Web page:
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Rose and Pistachio Scones

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Imagine scones, fresh out of the oven, with a subtle fragrance of rose.

This recipe for Rose and Pistachio Scones comes from Susan Belsinger. Read more about using roses as a cooking ingredient here.

“To prepare roses for kitchen use, rinse them and shake the water from them. Turn the bloom over grasping the open flower in one hand, so that the stem is facing up. Use a sharp pair of scissors and snip right above the stem, and the petals will fall freely. Taste each rose–many roses have a bitter white part at the base of each petal–which should be snipped away. This can easily be done when removing petals all at once,” writes Belsinger.

Also, if you have a number of rose petals to choose from, wash and sample them – some petals are mild tasting, some more bitter.

Rose and Pistachio Scones

2  1/4 cups unbleached white flour
2 teaspoons sugar
3/4 teaspoon salt
2 teaspoons baking powder
1/2 teaspoon baking soda
2 to 3 pinches cinnamon
4 tablespoons unsalted butter
1/3 cup shelled pistachios, lightly toasted, and coarsely ground
1 cup cream
1 teaspoon rose water
A good handful of rose petals

Icing
1 cup confectioner’s sugar
1 tablespoon rose jelly or 1 tablespoon red currant jelly mixed with about 1/2 teaspoon rose water
2 to 3 teaspoons water

For scones: Preheat oven to 425 degrees. Combine the dry ingredients in a large bowl and blend thoroughly. Cut in the butter until the mixture resembles a coarse meal. Stir in the pistachios.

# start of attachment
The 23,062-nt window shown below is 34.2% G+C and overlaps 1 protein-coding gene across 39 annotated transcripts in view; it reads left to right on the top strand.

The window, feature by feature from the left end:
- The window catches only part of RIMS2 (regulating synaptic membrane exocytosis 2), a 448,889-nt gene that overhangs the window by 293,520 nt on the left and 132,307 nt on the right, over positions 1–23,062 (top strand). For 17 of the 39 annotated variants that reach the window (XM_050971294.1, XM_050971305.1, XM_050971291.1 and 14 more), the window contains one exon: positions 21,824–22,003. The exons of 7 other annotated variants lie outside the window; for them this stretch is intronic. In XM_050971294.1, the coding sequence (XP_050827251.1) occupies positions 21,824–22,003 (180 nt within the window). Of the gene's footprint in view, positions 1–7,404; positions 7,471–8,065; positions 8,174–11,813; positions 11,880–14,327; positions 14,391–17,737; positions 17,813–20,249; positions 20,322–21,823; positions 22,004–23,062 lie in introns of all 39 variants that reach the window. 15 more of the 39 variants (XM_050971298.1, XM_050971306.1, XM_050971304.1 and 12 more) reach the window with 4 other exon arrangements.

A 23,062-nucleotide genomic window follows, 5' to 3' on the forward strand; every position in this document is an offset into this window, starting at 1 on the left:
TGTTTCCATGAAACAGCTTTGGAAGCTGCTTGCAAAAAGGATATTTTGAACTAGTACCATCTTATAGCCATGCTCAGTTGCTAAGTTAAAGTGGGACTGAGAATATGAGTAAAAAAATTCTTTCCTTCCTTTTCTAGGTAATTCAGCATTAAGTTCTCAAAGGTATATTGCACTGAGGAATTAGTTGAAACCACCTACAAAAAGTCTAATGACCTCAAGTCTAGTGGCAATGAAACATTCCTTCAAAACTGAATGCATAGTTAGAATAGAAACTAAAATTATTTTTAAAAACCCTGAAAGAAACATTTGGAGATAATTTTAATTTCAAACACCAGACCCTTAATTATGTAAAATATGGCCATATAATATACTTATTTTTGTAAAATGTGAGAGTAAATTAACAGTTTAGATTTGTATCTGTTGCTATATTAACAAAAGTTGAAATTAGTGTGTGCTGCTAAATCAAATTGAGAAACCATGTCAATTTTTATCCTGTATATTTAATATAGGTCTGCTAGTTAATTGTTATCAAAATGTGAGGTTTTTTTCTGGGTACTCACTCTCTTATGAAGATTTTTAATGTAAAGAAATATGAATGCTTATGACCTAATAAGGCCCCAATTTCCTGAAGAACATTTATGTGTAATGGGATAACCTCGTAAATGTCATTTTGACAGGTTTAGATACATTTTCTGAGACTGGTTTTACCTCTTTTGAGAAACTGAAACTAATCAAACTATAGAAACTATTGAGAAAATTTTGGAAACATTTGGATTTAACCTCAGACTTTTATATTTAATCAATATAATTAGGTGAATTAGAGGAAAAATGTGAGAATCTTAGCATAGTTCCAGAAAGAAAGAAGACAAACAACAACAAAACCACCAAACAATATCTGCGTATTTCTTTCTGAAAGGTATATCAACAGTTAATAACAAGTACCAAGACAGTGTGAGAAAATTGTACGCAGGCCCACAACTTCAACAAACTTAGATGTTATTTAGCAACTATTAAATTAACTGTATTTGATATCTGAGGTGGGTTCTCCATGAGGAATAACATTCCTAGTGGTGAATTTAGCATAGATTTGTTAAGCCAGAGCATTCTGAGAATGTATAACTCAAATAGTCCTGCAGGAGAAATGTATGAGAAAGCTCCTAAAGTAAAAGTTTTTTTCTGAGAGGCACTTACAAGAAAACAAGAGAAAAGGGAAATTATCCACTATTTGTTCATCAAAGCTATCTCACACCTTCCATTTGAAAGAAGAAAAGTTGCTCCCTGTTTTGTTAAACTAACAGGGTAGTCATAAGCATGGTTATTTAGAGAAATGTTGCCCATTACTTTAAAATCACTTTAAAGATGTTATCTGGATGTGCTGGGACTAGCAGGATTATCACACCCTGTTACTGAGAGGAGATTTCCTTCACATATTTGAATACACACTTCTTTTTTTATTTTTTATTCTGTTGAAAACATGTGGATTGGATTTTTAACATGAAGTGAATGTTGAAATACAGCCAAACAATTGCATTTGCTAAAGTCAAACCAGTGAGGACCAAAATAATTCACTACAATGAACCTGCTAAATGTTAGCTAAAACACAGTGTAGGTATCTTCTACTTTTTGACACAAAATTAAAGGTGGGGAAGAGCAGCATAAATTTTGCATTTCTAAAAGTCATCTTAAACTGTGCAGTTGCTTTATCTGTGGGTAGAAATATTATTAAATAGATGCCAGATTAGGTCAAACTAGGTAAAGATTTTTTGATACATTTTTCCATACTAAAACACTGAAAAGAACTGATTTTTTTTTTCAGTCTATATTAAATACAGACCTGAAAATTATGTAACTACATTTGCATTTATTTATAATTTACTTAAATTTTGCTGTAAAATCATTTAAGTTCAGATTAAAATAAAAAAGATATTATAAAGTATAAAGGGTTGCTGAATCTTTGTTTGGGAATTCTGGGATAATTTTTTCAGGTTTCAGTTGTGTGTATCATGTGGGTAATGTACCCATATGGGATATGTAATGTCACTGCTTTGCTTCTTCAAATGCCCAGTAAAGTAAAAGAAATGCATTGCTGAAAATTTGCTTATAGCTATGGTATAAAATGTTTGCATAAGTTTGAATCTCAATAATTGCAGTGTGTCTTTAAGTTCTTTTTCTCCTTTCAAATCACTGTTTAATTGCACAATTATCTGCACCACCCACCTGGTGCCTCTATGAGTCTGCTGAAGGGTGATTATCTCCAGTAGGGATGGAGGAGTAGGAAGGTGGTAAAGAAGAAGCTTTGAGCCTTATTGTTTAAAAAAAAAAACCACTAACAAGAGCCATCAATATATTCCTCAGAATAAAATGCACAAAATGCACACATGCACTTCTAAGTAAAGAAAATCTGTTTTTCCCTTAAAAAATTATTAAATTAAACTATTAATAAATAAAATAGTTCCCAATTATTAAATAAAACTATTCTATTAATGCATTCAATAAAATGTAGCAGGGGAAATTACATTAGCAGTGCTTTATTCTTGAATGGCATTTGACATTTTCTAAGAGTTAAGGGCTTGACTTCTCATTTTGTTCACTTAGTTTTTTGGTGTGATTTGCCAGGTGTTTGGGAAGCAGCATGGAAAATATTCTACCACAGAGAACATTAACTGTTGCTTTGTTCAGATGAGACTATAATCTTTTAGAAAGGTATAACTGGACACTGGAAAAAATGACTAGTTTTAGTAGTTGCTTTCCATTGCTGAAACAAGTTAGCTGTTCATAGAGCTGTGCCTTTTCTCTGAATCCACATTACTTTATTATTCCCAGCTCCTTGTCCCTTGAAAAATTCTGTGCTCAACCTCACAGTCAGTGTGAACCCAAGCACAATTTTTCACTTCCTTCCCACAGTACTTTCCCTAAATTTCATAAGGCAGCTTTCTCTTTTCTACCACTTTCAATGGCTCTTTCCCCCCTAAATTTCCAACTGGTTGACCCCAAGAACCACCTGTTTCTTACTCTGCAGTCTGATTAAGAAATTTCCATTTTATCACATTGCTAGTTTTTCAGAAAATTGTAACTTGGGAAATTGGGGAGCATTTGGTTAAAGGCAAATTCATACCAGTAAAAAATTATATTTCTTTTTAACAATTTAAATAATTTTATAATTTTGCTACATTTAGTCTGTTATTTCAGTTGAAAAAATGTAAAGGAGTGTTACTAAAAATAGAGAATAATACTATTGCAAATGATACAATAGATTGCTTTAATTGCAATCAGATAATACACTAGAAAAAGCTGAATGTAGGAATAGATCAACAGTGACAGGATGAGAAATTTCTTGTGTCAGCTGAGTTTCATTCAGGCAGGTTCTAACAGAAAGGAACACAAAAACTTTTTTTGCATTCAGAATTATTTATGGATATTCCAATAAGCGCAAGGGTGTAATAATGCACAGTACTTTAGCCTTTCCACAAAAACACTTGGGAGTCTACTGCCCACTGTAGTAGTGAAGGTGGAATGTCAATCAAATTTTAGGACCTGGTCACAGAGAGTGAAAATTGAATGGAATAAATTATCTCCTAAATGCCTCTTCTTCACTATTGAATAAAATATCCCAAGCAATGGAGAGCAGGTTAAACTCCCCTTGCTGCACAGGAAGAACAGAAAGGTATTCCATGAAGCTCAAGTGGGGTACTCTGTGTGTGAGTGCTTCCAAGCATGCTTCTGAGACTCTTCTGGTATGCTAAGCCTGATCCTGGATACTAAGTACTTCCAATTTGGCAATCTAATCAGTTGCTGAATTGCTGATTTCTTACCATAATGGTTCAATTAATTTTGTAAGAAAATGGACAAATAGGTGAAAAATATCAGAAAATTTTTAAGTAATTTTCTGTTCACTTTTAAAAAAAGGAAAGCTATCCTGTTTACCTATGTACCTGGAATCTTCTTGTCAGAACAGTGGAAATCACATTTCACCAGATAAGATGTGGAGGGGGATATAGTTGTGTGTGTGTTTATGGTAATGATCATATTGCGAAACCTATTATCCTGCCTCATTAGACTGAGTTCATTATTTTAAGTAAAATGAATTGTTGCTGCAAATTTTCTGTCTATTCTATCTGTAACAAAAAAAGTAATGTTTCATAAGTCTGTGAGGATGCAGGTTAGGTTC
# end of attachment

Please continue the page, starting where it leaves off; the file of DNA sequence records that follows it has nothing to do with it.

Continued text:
Stir the cream together with the rose water. Rinse the rose petals and pat them dry. Cut them into a chiffonade (thin strips); there should be about 2 tablespoons. Stir them into the cream and add the liquid to the dry ingredients and stir to form a soft dough. Drop the dough by the heaping tablespoonful onto an ungreased baking sheet. Bake the scones for 10 to 12 minutes or until golden brown. Prepare the icing while the scones are baking.

For Icing: Combine the confectioner’s sugar, jelly, and 2 teaspoons water in a small bowl and whisk until smooth. Add another teaspoon water if icing seems too thick–it will melt a little if the scones are warm.

Remove the scones to a baking rack to cool slightly before drizzling them with icing. They are best served warm, right after baking.

If you want to prepare them in advance, cool them completely without icing and store them in an airtight container. Wrap them in foil and gently reheat in a 325° F oven for about 10 to 15 minutes. Drizzle the icing over them while they are warm.

Makes about 2 dozen scones

Recipe from Susan Belsinger


 

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